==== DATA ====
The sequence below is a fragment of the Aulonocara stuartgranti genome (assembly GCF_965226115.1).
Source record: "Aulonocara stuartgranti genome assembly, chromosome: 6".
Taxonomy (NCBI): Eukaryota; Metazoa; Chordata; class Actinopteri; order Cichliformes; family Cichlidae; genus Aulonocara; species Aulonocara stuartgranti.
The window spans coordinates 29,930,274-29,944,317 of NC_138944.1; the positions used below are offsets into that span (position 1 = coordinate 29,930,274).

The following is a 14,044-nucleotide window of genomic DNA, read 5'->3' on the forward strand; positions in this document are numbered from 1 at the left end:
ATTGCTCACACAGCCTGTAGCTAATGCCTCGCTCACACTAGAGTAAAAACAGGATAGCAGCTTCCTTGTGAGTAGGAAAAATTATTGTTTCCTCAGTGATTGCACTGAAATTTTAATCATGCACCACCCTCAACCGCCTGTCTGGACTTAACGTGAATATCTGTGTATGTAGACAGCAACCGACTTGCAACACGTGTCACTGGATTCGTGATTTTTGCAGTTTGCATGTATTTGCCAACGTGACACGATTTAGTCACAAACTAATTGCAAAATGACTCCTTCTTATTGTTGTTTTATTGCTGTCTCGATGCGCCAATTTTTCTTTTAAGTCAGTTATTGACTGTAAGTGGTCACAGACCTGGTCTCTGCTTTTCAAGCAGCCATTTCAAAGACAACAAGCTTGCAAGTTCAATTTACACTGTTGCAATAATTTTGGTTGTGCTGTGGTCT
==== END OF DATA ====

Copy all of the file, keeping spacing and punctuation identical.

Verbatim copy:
The sequence below is a fragment of the Aulonocara stuartgranti genome (assembly GCF_965226115.1).
Source record: "Aulonocara stuartgranti genome assembly, chromosome: 6".
Taxonomy (NCBI): Eukaryota; Metazoa; Chordata; class Actinopteri; order Cichliformes; family Cichlidae; genus Aulonocara; species Aulonocara stuartgranti.
The window spans coordinates 29,930,274-29,944,317 of NC_138944.1; the positions used below are offsets into that span (position 1 = coordinate 29,930,274).

The following is a 14,044-nucleotide window of genomic DNA, read 5'->3' on the forward strand; positions in this document are numbered from 1 at the left end:
ATTGCTCACACAGCCTGTAGCTAATGCCTCGCTCACACTAGAGTAAAAACAGGATAGCAGCTTCCTTGTGAGTAGGAAAAATTATTGTTTCCTCAGTGATTGCACTGAAATTTTAATCATGCACCACCCTCAACCGCCTGTCTGGACTTAACGTGAATATCTGTGTATGTAGACAGCAACCGACTTGCAACACGTGTCACTGGATTCGTGATTTTTGCAGTTTGCATGTATTTGCCAACGTGACACGATTTAGTCACAAACTAATTGCAAAATGACTCCTTCTTATTGTTGTTTTATTGCTGTCTCGATGCGCCAATTTTTCTTTTAAGTCAGTTATTGACTGTAAGTGGTCACAGACCTGGTCTCTGCTTTTCAAGCAGCCATTTCAAAGACAACAAGCTTGCAAGTTCAATTTACACTGTTGCAATAATTTTGGTTGTGCTGTGGTCT